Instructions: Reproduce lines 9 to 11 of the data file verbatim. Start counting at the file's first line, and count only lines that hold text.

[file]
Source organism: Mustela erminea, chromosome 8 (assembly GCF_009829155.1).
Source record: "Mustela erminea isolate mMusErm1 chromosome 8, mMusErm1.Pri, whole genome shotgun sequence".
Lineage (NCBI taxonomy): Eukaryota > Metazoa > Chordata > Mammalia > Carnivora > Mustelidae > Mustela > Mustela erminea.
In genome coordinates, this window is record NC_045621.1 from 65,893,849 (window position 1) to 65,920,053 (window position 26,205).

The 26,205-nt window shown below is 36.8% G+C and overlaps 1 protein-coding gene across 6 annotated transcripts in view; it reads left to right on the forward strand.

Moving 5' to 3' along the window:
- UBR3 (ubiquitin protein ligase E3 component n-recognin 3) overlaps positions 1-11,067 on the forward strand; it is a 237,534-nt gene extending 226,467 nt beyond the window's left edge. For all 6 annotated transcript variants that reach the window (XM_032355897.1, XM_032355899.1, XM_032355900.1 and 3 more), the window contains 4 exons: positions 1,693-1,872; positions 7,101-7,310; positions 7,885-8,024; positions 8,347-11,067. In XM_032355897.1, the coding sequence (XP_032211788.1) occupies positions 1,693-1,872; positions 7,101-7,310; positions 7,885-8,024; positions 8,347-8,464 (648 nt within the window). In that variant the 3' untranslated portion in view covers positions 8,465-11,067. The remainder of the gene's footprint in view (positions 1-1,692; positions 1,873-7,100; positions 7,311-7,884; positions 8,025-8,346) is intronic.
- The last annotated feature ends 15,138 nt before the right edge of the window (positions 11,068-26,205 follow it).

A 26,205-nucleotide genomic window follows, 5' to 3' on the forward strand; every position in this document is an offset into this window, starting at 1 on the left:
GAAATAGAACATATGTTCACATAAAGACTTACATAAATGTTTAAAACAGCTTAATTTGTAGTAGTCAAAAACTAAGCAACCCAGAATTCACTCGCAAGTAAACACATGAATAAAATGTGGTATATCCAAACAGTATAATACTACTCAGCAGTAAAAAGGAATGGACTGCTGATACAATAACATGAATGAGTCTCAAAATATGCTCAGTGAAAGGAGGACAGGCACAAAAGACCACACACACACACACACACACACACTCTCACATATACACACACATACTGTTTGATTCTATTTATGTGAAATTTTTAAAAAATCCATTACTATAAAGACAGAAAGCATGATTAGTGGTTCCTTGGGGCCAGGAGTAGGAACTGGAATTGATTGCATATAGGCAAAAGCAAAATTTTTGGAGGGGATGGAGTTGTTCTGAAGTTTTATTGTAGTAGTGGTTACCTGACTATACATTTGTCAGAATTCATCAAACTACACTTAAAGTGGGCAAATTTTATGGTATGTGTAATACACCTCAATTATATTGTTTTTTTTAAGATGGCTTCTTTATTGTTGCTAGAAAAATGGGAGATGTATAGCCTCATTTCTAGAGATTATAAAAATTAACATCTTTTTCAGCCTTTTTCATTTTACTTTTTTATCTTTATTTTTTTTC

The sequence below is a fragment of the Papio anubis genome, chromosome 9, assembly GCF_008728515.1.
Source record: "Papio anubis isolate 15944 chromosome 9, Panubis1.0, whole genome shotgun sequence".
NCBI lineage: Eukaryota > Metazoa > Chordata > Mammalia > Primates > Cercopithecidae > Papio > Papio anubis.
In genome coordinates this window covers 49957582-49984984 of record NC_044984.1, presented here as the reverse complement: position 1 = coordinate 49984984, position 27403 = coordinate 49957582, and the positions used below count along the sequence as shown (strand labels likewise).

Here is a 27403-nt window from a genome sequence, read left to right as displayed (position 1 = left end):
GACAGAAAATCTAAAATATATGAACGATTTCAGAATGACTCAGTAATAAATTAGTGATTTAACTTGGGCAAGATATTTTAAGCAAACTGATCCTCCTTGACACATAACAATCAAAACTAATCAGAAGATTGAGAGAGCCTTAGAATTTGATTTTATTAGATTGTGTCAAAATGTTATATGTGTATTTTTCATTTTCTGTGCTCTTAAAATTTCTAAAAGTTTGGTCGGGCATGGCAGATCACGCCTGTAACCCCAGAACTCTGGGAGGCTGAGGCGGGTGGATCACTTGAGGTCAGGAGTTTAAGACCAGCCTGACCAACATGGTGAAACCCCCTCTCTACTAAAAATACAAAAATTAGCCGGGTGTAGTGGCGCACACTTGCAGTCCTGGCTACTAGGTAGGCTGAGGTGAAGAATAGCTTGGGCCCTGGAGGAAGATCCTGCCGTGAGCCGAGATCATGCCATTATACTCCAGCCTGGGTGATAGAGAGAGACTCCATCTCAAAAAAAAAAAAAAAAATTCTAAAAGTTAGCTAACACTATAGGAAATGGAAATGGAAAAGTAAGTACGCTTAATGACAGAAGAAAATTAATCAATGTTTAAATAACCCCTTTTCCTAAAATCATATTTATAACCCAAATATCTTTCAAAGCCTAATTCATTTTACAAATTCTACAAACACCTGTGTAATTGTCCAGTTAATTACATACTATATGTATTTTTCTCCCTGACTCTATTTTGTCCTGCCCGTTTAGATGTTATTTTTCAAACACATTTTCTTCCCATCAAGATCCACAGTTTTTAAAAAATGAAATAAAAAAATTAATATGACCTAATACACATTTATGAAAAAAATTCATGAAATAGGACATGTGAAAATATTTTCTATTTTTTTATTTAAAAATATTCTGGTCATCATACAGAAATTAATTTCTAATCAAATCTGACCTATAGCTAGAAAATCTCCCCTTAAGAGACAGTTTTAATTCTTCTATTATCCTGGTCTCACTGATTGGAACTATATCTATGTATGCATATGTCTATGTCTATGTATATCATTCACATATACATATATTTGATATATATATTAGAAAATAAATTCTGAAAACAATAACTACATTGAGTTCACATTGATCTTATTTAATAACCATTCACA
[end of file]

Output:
A 26,205-nucleotide genomic window follows, 5' to 3' on the forward strand; every position in this document is an offset into this window, starting at 1 on the left:
GAAATAGAACATATGTTCACATAAAGACTTACATAAATGTTTAAAACAGCTTAATTTGTAGTAGTCAAAAACTAAGCAACCCAGAATTCACTCGCAAGTAAACACATGAATAAAATGTGGTATATCCAAACAGTATAATACTACTCAGCAGTAAAAAGGAATGGACTGCTGATACAATAACATGAATGAGTCTCAAAATATGCTCAGTGAAAGGAGGACAGGCACAAAAGACCACACACACACACACACACACACACTCTCACATATACACACACATACTGTTTGATTCTATTTATGTGAAATTTTTAAAAAATCCATTACTATAAAGACAGAAAGCATGATTAGTGGTTCCTTGGGGCCAGGAGTAGGAACTGGAATTGATTGCATATAGGCAAAAGCAAAATTTTTGGAGGGGATGGAGTTGTTCTGAAGTTTTATTGTAGTAGTGGTTACCTGACTATACATTTGTCAGAATTCATCAAACTACACTTAAAGTGGGCAAATTTTATGGTATGTGTAATACACCTCAATTATATTGTTTTTTTTAAGATGGCTTCTTTATTGTTGCTAGAAAAATGGGAGATGTATAGCCTCATTTCTAGAGATTATAAAAATTAACATCTTTTTCAGCCTTTTTCATTTTACTTTTTTATCTTTATTTTTTTTC

The sequence below is a fragment of the Papio anubis genome, chromosome 9, assembly GCF_008728515.1.